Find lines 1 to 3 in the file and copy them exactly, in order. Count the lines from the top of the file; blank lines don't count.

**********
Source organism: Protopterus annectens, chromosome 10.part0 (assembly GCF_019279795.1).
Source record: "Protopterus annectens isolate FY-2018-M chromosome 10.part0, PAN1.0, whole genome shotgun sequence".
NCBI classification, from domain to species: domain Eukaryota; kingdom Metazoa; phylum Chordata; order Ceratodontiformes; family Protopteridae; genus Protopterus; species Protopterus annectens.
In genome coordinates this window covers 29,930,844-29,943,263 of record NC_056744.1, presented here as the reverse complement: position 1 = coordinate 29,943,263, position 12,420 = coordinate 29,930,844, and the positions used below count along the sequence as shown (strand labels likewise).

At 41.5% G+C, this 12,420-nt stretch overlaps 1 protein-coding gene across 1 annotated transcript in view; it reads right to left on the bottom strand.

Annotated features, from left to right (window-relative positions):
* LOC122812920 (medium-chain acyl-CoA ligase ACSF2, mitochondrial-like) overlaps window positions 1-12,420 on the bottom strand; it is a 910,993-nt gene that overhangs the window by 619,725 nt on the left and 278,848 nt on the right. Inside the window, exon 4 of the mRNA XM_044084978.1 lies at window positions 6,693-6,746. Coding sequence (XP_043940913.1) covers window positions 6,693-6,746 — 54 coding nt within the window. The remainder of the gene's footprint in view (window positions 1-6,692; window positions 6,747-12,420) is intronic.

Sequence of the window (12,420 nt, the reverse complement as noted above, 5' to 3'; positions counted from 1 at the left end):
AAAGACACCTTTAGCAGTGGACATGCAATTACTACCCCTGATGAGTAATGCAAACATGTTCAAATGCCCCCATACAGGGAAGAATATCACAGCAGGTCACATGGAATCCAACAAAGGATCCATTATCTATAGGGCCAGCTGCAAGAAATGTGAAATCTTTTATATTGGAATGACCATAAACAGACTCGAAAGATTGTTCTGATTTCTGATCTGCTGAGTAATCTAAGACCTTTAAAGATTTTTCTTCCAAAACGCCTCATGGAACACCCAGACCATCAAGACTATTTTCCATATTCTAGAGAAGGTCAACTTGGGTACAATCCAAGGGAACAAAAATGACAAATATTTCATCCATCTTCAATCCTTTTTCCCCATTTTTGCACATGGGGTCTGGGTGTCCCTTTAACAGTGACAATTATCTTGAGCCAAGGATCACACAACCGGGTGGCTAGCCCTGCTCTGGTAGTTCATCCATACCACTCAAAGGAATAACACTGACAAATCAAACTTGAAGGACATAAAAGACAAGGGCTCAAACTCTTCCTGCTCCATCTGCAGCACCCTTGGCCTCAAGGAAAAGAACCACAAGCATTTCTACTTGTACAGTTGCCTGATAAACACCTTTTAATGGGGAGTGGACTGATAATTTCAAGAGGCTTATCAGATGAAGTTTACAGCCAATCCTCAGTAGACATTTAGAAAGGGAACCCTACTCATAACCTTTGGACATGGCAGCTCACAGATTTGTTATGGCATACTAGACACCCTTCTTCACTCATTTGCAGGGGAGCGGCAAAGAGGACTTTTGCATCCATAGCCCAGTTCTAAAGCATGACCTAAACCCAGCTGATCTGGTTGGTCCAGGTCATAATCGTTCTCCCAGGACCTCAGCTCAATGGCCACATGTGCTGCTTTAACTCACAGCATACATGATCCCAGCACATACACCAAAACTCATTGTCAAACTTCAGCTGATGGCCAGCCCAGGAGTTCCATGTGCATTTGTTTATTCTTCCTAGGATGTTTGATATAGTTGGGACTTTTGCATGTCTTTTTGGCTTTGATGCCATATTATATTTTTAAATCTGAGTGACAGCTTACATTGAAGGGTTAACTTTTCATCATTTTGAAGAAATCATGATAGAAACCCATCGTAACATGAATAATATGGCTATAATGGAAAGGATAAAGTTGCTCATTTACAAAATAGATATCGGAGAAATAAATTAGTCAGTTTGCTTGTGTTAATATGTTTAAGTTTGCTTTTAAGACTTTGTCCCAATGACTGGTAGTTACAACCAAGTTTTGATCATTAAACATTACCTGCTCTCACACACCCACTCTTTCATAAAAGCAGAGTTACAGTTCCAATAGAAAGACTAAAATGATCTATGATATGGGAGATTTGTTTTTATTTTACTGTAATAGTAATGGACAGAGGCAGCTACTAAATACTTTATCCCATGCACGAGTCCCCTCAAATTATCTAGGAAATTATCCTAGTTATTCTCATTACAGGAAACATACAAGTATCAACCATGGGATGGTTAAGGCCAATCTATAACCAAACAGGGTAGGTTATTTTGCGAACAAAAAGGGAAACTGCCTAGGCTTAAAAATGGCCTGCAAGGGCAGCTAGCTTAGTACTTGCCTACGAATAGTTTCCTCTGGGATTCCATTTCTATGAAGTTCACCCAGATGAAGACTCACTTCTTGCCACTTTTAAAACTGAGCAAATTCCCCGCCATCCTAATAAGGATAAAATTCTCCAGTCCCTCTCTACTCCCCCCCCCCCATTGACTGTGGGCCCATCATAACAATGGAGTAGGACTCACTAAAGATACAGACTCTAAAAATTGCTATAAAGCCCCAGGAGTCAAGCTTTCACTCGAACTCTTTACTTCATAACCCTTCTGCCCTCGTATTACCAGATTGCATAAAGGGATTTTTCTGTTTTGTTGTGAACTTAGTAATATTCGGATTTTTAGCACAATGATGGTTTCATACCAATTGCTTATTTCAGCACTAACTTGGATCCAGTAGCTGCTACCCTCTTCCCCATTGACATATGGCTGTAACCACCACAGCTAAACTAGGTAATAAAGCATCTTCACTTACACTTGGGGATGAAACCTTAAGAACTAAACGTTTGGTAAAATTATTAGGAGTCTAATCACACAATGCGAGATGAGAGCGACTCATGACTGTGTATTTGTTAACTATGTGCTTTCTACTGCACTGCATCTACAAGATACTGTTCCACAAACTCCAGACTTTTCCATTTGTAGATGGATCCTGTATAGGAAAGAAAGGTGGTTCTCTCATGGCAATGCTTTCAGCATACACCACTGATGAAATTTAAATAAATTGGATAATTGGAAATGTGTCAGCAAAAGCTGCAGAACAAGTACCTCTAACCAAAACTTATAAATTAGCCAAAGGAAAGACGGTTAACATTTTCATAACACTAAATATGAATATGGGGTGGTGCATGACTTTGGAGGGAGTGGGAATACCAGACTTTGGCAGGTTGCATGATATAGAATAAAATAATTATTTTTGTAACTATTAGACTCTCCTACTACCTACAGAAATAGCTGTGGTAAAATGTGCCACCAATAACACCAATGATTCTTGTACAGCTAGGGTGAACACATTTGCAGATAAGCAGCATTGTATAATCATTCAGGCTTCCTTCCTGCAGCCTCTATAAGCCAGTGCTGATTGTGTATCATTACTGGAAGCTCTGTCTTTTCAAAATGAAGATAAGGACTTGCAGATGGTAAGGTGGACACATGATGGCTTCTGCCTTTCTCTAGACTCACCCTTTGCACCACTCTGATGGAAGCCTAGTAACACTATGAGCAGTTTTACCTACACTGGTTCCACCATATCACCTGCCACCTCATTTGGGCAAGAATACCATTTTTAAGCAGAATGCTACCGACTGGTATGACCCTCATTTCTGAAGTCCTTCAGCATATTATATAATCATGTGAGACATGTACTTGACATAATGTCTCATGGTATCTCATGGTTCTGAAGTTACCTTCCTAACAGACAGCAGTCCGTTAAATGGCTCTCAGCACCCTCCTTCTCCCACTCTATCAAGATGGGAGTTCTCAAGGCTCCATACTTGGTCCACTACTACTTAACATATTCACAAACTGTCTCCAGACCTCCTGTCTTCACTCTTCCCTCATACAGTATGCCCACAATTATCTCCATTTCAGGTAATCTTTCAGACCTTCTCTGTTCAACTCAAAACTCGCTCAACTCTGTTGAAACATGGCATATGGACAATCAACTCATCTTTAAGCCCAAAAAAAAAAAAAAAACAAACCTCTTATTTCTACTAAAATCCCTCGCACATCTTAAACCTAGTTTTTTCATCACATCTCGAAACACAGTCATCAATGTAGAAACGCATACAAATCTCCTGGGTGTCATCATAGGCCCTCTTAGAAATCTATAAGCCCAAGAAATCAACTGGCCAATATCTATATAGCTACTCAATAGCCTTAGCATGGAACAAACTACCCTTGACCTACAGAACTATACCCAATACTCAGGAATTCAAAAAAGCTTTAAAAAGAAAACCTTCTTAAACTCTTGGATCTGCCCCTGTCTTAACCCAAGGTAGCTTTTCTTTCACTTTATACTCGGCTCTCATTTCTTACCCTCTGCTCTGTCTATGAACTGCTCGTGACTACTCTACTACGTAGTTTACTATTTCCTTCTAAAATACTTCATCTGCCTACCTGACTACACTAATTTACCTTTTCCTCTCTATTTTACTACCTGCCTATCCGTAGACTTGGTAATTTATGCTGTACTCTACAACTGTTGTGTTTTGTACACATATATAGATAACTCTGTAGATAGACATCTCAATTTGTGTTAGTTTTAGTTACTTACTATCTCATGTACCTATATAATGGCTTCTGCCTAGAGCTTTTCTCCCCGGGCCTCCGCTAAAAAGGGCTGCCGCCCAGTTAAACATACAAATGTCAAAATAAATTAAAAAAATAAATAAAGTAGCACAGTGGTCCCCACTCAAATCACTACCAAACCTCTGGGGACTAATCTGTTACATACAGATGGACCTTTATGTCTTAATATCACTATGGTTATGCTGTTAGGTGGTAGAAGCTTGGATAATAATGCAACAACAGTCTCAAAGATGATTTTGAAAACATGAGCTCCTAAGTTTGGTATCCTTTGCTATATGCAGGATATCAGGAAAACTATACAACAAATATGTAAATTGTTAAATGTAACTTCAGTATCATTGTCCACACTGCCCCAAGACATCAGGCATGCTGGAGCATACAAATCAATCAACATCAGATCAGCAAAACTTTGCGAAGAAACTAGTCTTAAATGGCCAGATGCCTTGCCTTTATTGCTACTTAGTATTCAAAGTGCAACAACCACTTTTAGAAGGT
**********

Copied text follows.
Source organism: Protopterus annectens, chromosome 10.part0 (assembly GCF_019279795.1).
Source record: "Protopterus annectens isolate FY-2018-M chromosome 10.part0, PAN1.0, whole genome shotgun sequence".
NCBI classification, from domain to species: domain Eukaryota; kingdom Metazoa; phylum Chordata; order Ceratodontiformes; family Protopteridae; genus Protopterus; species Protopterus annectens.